, Volume 75, Issue 1, pp 83–90 | Cite as

Dextromethorphan/Quinidine: A Review of Its Use in Adults with Pseudobulbar Affect

  • Lily P. H. Yang
  • Emma D. DeeksEmail author
Adis Drug Evaluation


Fixed-dose dextromethorphan/quinidine capsules (Nuedexta®) utilize quinidine to inhibit the metabolism of dextromethorphan, enabling high plasma dextromethorphan concentrations to be reached without using a larger dose of the drug. The drug combination is the first treatment to be approved for pseudobulbar affect (PBA), a condition of contextually inappropriate/exaggerated emotional expression that often occurs in adults with neurological damage conditions, such as amyotrophic lateral sclerosis (ALS), multiple sclerosis (MS), stroke, traumatic brain injury, Alzheimer’s disease or Parkinson’s disease. Dextromethorphan/quinidine at the recommended dosages of 20/10 or 30/10 mg twice daily reduced the rate of PBA episodes and improved PBA severity in a 12-week, double-blind, placebo-controlled trial in adults with ALS or MS (STAR), with further improvements in the severity of the condition observed in a 12-week open-label extension phase. Dextromethorphan/quinidine 20/10 mg twice daily also improved PBA secondary to dementia in a cohort of a 12-week noncomparative trial (PRISM II). The drug combination was generally well tolerated in these studies, with no particular safety or tolerability concerns. Although longer-term efficacy and tolerability data for dextromethorphan/quinidine 20/10 or 30/10 mg twice daily would be beneficial, current evidence indicates that it is a useful option in the treatment of adults with PBA.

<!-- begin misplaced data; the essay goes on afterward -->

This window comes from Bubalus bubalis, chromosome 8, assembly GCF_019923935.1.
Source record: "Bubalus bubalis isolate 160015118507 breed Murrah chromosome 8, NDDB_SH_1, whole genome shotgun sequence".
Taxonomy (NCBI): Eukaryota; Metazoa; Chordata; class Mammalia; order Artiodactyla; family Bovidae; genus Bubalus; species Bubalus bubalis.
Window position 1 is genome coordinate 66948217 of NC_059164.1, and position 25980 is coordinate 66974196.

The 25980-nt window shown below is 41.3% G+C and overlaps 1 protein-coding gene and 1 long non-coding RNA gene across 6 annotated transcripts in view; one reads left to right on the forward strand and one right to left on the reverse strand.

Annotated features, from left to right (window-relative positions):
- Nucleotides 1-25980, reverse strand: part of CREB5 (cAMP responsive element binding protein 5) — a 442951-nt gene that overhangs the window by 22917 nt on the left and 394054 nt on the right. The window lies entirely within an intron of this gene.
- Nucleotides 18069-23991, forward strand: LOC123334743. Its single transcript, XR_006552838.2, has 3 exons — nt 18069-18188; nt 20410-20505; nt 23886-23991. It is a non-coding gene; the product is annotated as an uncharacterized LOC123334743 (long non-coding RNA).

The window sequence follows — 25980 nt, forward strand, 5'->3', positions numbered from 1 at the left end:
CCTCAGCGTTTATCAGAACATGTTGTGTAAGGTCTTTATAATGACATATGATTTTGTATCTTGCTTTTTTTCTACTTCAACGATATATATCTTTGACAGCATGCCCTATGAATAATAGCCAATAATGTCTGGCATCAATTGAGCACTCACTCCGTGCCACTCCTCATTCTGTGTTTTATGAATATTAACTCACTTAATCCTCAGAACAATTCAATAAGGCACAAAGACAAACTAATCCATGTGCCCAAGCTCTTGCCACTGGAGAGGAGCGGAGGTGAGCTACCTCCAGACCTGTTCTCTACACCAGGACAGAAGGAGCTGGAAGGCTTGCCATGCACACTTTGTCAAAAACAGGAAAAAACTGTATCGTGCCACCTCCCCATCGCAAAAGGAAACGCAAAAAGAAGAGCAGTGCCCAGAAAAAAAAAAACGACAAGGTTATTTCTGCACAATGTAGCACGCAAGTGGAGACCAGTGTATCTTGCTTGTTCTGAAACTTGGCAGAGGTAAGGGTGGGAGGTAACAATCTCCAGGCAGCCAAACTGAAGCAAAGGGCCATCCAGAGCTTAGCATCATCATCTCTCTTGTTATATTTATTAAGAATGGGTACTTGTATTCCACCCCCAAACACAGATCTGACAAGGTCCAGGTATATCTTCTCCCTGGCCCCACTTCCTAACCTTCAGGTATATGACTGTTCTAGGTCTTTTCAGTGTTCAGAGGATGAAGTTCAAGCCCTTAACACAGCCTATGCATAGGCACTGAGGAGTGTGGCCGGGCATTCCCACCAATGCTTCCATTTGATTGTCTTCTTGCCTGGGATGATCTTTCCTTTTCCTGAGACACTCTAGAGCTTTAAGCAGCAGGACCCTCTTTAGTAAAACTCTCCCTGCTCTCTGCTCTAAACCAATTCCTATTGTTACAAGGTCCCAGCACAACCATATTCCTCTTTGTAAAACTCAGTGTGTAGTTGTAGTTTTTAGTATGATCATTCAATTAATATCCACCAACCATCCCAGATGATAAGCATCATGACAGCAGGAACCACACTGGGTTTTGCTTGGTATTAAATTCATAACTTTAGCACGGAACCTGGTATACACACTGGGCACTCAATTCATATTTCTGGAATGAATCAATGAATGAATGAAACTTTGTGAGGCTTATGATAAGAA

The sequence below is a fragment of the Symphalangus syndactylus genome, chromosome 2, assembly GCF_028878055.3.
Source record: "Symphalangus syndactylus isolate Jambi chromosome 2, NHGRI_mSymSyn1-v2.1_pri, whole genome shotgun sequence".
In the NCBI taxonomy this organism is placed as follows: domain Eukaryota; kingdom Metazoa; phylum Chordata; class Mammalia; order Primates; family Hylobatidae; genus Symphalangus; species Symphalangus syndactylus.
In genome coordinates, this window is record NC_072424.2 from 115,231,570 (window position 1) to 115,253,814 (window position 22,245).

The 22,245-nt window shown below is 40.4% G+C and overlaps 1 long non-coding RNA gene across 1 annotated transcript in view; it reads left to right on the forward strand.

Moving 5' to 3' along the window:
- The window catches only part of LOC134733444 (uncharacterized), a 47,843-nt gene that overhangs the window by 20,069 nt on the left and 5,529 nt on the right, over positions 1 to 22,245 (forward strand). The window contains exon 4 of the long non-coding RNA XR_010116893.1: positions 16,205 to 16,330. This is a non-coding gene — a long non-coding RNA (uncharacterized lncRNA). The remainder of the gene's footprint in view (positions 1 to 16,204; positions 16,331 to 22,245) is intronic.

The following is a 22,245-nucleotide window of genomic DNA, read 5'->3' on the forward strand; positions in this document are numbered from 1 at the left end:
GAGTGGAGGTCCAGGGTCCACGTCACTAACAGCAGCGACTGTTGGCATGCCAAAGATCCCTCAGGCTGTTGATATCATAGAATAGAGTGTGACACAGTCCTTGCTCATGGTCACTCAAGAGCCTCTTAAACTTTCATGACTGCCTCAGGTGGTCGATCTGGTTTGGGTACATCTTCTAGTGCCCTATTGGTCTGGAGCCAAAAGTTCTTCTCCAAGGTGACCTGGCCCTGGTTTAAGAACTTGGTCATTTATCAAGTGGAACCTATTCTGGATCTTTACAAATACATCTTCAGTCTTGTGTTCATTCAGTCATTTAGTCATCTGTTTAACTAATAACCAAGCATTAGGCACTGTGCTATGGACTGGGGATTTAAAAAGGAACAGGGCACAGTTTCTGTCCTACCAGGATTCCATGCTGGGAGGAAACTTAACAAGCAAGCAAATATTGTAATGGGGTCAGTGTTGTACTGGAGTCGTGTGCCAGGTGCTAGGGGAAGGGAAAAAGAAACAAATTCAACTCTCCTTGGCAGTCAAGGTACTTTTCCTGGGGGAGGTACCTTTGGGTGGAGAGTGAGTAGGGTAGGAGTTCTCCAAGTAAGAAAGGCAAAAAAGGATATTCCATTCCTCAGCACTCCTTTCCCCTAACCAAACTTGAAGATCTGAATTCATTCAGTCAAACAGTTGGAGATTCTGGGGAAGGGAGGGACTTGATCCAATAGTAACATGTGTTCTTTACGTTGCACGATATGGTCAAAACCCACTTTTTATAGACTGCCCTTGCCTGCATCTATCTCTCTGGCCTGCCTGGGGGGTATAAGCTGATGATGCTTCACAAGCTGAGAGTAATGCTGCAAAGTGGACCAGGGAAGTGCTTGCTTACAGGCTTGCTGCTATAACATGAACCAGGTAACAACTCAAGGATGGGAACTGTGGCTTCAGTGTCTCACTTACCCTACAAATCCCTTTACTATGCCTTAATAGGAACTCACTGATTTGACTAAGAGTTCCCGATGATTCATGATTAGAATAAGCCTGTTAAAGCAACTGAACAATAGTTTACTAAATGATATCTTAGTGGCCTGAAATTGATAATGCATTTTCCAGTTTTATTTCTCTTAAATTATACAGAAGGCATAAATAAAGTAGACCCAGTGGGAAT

Multiple Sclerosis Amyotrophic Lateral Sclerosis Quinidine Amyotrophic Lateral Sclerosis Patient Dextromethorphan 
These keywords were added by machine and not by the authors. This process is experimental and the keywords may be updated as the learning algorithm improves.



The preparation of this review was not supported by any external funding. During the peer review process, the manufacturer of the agent under review was offered an opportunity to comment on this article. Changes resulting from comments received were made by the authors on the basis of scientific and editorial merit. Lily Yang and Emma Deeks are salaried employees of Springer.


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Copyright information

© Springer International Publishing Switzerland 2014

Authors and Affiliations

  1. 1.SpringerAucklandNew Zealand

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